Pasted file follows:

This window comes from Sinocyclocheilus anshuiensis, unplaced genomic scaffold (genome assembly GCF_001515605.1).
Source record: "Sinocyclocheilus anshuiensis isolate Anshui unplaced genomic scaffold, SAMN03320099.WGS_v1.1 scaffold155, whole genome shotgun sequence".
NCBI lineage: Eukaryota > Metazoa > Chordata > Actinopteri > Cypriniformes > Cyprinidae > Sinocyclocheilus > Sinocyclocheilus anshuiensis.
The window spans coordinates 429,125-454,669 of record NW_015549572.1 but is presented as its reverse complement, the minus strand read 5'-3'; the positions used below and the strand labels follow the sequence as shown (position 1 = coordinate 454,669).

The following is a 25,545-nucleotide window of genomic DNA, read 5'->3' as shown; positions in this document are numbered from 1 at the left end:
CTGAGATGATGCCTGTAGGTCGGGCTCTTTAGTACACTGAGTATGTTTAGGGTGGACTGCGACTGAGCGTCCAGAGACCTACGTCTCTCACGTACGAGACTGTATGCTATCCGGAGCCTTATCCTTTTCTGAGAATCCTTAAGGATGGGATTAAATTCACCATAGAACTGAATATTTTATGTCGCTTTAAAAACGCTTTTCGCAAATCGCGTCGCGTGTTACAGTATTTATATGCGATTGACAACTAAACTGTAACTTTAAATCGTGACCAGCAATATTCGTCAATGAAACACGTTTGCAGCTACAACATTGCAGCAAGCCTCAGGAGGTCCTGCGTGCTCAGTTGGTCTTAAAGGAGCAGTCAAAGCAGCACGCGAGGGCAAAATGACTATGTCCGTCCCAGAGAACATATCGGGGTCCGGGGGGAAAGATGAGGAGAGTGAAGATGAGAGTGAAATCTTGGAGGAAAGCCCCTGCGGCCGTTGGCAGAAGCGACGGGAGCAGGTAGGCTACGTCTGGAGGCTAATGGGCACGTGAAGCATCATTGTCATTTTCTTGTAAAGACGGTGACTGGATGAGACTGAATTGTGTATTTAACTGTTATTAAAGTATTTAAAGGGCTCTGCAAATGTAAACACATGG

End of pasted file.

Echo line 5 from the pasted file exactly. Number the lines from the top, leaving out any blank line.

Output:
The following is a 25,545-nucleotide window of genomic DNA, read 5'->3' as shown; positions in this document are numbered from 1 at the left end: